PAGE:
President Obama called for Israel to halt its settlement activity and work harder towards an independent Palestinian state in a speech to students in Jerusalem on Thursday.
"Israelis must recognize that continued settlement activity is counterproductive to the cause of peace, and that an independent Palestine must be viable — that real borders will have to be drawn," Obama said to an enthusiastic crowd. "I've suggested principles on territory and security that I believe can be the basis for talks. But for the moment, put aside the plans and process. I ask you, instead, to think about what can be done to build trust between people."
The speech at times levied implicit criticism at Israeli Prime Minister Benjamin Netanyahu, though Obama is trying to bolster his relationship with him during this visit.
"Speaking as a politician, I can promise you this: political leaders will not take risks if the people do not demand that they do," Obama told the crowd. "You must create the change that you want to see."
Obama brought up Israel's increasing isolation in the international community.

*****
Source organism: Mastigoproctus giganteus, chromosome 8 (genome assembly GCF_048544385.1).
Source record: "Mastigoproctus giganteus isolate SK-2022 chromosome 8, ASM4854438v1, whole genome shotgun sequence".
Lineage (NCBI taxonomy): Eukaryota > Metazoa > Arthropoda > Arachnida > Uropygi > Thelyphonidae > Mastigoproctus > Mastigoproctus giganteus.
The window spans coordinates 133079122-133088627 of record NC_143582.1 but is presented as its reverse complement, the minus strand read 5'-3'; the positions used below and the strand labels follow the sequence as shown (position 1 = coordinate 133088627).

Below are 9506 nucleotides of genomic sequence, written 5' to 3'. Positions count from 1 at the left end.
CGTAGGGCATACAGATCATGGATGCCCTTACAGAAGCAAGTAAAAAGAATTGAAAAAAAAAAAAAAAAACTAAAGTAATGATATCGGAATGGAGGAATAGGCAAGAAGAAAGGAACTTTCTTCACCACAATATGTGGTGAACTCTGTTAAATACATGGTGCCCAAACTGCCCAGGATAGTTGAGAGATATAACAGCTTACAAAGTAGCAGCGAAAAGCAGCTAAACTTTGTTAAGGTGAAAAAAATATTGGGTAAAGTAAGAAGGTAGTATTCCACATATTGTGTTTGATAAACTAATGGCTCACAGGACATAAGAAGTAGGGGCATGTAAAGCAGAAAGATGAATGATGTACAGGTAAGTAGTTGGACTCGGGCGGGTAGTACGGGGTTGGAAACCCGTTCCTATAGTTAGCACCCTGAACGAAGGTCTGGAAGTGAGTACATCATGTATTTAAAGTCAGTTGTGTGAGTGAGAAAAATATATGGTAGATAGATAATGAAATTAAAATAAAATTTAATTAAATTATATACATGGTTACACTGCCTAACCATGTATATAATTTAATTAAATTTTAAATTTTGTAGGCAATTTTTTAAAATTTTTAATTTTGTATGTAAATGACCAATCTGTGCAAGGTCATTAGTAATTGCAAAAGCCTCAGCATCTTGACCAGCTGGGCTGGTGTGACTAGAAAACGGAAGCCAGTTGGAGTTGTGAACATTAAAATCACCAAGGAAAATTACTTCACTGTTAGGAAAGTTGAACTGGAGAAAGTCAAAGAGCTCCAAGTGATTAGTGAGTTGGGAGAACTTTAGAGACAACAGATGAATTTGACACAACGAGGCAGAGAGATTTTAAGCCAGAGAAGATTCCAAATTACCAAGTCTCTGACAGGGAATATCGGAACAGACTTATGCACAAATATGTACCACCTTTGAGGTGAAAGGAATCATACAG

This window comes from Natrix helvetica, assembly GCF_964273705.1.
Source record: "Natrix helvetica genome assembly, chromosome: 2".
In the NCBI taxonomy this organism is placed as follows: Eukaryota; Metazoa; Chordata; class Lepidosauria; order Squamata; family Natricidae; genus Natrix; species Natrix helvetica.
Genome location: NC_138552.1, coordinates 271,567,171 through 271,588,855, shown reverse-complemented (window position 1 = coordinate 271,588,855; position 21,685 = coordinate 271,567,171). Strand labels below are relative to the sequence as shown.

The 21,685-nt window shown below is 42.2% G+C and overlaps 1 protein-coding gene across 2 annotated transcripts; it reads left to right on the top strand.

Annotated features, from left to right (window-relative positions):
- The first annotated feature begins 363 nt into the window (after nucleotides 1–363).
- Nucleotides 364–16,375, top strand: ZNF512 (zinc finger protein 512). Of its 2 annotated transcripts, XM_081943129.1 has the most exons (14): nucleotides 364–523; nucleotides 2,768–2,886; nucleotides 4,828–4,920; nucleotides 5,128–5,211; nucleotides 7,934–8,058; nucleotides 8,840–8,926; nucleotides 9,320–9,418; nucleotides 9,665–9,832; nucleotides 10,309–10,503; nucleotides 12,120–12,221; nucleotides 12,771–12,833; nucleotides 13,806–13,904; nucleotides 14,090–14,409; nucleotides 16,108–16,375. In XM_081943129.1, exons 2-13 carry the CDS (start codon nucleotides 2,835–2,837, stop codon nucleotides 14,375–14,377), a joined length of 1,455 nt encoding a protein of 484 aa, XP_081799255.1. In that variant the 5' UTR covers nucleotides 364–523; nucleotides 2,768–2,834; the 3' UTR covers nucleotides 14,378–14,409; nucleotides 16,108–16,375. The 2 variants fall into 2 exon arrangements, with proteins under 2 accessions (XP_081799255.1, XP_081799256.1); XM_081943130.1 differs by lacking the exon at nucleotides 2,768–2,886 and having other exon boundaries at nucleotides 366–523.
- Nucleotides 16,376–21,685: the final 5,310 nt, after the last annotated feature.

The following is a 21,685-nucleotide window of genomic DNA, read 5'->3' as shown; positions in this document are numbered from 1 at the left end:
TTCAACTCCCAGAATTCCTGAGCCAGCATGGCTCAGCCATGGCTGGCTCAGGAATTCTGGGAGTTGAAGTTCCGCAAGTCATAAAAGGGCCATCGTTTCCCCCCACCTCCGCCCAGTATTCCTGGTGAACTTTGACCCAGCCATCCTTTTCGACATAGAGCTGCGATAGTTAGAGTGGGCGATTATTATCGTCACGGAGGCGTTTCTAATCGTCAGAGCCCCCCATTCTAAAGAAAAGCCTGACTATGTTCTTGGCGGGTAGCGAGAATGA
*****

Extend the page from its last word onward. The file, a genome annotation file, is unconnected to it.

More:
"Given the demographics west of the Jordan River, the only way for Israel to endure and thrive as a Jewish and democratic state is through the realization of an independent and viable Palestine," he said. "Given the frustration in the international community, Israel must reverse an undertow of isolation. And given the march of technology, the only way to truly protect the Israeli people is through the absence of war – because no wall is high enough, and no Iron Dome is strong enough, to stop every enemy from inflicting harm."
"The Palestinian people's right to self-determination and justice must also be recognized," Obama said. "Put yourself in their shoes, look at the world through their eyes. It is not fair that a Palestinian child cannot grow up in a state of her own, and lives with the presence of a foreign army that controls the movements of her parents every single day. It is not just when settler violence against Palestinians goes unpunished."
Though Obama was at one point during the speech heckled by a young Arab-Israeli student in the audience, his words were more frequently met with cheers from the young crowd.
CORRECTION: An earlier version of this story misstated the heckler's identity. (3/22/2013)